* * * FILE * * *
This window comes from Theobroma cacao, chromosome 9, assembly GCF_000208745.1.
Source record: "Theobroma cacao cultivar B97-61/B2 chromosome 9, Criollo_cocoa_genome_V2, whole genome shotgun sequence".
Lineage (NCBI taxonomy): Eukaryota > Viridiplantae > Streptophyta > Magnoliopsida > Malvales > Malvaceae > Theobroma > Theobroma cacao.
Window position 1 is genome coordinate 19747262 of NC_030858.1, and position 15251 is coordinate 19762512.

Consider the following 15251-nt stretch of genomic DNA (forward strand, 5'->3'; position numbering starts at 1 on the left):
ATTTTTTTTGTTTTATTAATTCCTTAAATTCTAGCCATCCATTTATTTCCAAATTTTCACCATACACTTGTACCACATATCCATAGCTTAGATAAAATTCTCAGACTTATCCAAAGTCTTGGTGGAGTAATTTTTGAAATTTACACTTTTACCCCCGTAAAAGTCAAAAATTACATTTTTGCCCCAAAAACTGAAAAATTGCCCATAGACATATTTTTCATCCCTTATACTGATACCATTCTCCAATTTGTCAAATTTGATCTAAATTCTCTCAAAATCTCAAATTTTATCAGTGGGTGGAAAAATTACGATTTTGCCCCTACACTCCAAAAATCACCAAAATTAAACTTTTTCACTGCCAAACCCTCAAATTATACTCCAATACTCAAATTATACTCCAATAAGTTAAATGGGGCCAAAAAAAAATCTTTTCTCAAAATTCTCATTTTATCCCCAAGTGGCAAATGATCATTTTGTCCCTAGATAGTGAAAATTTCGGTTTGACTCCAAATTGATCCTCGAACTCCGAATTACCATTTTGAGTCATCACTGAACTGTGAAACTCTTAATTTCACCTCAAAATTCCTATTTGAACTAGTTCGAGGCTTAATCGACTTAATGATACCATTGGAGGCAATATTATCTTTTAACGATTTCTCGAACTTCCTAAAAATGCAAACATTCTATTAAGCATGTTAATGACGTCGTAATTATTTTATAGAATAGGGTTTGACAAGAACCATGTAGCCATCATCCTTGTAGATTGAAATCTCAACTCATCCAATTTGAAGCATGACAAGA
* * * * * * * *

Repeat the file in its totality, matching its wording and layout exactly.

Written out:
This window comes from Theobroma cacao, chromosome 9, assembly GCF_000208745.1.
Source record: "Theobroma cacao cultivar B97-61/B2 chromosome 9, Criollo_cocoa_genome_V2, whole genome shotgun sequence".
Lineage (NCBI taxonomy): Eukaryota > Viridiplantae > Streptophyta > Magnoliopsida > Malvales > Malvaceae > Theobroma > Theobroma cacao.
Window position 1 is genome coordinate 19747262 of NC_030858.1, and position 15251 is coordinate 19762512.

Consider the following 15251-nt stretch of genomic DNA (forward strand, 5'->3'; position numbering starts at 1 on the left):
ATTTTTTTTGTTTTATTAATTCCTTAAATTCTAGCCATCCATTTATTTCCAAATTTTCACCATACACTTGTACCACATATCCATAGCTTAGATAAAATTCTCAGACTTATCCAAAGTCTTGGTGGAGTAATTTTTGAAATTTACACTTTTACCCCCGTAAAAGTCAAAAATTACATTTTTGCCCCAAAAACTGAAAAATTGCCCATAGACATATTTTTCATCCCTTATACTGATACCATTCTCCAATTTGTCAAATTTGATCTAAATTCTCTCAAAATCTCAAATTTTATCAGTGGGTGGAAAAATTACGATTTTGCCCCTACACTCCAAAAATCACCAAAATTAAACTTTTTCACTGCCAAACCCTCAAATTATACTCCAATACTCAAATTATACTCCAATAAGTTAAATGGGGCCAAAAAAAAATCTTTTCTCAAAATTCTCATTTTATCCCCAAGTGGCAAATGATCATTTTGTCCCTAGATAGTGAAAATTTCGGTTTGACTCCAAATTGATCCTCGAACTCCGAATTACCATTTTGAGTCATCACTGAACTGTGAAACTCTTAATTTCACCTCAAAATTCCTATTTGAACTAGTTCGAGGCTTAATCGACTTAATGATACCATTGGAGGCAATATTATCTTTTAACGATTTCTCGAACTTCCTAAAAATGCAAACATTCTATTAAGCATGTTAATGACGTCGTAATTATTTTATAGAATAGGGTTTGACAAGAACCATGTAGCCATCATCCTTGTAGATTGAAATCTCAACTCATCCAATTTGAAGCATGACAAGA